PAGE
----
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If you’re like me, you’re likely traveling to Tanzania to visit one of its numerous national parks to see the wildlife. From my own experience, a visit should be on everyone’s bucket list. Just being in the presence of so many majestic animals was a reward in and of itself. The landscape in the Serengeti is like nothing else on this planet. To the locals, Serengeti means “The Plains That Never End”. And as you enter the Serengeti for the first time, you’ll immediately understand why it gets that name.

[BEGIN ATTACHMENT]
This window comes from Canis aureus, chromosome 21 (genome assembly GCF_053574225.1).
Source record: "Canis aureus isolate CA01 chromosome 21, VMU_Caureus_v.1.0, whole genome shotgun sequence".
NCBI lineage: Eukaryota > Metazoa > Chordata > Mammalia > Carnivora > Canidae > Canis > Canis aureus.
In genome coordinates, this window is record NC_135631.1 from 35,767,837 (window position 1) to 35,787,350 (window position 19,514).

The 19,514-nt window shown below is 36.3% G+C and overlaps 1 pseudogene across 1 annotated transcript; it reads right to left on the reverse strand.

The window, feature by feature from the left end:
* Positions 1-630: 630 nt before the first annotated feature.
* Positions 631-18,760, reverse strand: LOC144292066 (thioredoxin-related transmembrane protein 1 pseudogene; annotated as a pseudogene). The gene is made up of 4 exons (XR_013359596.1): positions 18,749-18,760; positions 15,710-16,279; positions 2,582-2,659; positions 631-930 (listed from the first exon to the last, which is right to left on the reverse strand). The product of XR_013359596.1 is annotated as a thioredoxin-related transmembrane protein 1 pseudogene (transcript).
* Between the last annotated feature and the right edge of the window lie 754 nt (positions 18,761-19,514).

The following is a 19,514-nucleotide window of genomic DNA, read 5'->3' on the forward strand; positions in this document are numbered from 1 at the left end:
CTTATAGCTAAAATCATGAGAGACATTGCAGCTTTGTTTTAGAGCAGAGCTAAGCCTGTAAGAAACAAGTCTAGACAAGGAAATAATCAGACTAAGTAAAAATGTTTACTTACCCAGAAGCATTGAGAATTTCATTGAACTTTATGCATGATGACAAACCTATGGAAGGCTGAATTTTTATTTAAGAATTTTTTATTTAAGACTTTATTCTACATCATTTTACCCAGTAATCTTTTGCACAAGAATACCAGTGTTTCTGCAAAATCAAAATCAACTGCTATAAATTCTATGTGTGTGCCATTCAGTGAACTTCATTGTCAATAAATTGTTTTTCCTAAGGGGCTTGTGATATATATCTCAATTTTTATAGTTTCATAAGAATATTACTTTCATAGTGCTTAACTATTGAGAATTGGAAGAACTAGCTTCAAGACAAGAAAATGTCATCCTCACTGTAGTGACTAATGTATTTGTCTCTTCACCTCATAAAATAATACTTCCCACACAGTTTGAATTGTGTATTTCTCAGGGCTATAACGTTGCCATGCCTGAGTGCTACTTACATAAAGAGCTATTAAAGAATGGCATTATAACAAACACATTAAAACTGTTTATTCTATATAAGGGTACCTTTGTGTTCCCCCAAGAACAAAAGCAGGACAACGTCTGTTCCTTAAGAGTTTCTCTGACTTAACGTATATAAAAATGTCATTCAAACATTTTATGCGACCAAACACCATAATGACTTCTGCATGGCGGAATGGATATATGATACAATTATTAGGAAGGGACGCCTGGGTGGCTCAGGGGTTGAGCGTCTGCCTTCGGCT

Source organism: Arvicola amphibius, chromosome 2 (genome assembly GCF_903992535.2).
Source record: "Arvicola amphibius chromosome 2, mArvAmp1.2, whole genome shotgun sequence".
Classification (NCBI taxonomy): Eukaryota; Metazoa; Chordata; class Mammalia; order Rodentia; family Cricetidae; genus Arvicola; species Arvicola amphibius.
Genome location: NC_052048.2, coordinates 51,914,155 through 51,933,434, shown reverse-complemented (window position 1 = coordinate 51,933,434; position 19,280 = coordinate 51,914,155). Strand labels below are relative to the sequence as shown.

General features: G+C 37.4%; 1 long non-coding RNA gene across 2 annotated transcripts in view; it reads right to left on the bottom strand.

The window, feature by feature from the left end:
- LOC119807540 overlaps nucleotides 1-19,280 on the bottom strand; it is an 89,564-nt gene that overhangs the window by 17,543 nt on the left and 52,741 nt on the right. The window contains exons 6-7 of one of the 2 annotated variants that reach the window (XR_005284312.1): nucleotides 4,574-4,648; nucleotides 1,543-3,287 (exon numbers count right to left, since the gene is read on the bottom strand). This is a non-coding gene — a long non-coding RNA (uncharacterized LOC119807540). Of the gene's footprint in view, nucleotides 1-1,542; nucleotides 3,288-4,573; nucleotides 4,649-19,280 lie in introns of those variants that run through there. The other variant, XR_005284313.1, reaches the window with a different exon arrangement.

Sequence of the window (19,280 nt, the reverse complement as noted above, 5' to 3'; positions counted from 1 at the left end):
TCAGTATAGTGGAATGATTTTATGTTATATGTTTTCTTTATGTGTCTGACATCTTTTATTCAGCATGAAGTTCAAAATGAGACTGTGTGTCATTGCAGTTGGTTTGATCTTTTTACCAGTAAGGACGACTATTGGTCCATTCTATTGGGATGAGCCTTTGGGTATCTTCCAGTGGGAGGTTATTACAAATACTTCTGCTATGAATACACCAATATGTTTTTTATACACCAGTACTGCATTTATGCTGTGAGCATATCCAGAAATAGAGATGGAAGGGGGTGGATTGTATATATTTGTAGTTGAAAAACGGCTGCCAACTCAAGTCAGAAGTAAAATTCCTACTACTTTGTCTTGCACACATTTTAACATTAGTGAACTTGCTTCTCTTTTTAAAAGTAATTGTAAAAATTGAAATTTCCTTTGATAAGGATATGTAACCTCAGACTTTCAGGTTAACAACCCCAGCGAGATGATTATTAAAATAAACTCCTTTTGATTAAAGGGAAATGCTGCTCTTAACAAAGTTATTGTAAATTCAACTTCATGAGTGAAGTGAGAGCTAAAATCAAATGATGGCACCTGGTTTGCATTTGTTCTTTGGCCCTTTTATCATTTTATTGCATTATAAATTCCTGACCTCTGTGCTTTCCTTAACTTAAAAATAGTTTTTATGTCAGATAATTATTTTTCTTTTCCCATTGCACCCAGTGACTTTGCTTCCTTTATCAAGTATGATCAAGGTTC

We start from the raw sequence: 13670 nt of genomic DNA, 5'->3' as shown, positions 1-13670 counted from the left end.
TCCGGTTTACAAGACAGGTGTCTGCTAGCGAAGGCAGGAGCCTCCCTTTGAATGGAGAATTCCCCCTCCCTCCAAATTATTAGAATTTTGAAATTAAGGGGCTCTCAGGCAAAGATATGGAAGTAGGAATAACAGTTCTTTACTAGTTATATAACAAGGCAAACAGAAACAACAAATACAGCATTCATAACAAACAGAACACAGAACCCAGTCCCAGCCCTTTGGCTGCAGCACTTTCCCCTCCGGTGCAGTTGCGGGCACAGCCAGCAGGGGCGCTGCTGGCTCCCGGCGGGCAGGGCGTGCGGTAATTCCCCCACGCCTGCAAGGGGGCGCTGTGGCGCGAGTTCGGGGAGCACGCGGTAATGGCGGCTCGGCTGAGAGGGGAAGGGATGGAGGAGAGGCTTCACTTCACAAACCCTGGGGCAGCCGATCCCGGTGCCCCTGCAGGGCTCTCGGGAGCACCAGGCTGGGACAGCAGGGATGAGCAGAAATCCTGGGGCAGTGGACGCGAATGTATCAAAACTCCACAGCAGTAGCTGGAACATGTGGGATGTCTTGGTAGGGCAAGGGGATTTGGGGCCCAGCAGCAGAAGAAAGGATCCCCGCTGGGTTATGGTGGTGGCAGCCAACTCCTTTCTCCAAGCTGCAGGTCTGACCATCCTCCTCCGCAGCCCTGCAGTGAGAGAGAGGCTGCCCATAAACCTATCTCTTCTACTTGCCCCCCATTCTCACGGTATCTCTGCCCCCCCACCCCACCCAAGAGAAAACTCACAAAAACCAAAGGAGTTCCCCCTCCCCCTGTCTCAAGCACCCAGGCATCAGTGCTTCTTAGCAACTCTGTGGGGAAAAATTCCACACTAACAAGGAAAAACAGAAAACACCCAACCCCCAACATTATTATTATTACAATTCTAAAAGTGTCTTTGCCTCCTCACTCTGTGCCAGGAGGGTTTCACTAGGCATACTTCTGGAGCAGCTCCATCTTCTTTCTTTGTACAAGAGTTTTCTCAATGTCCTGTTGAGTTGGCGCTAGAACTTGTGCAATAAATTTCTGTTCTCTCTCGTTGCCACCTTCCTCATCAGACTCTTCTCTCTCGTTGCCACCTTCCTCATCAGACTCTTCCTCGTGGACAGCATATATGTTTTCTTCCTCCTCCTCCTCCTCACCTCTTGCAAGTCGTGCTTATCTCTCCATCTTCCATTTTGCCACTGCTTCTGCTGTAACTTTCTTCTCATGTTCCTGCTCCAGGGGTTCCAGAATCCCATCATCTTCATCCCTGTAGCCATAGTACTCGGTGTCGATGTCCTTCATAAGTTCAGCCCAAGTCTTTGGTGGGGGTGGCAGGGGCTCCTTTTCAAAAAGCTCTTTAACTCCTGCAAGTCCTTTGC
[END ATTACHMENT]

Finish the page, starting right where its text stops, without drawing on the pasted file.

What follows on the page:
When traveling to destinations where wildlife is the focus, it’s imperative that you choose a tour operator with strict environmental and animal welfare policies. The organization that I went with, G Adventures, has had their animal welfare policy endorsed by none other than Jane Goodall herself. By traveling with an organization that has a strict animal welfare policy, you’re ensuring that the activities respect the animals’ spaces and does not harass or follow them too closely. When you’re in the Serengeti or one of the other national parks, such as Ngorogoro Crater or Ruaha national park, the animals are often awake and could be on the hunt for food. Getting too close can stress them out or distract them, causing them to miss out on a much needed meal to feed themselves or their young. Additionally, by traveling with a company with an animal welfare policy, you’re likely helping an organization that helps fund conversation efforts. The guides are also great educators who can teach you all about the animals and how to protect them.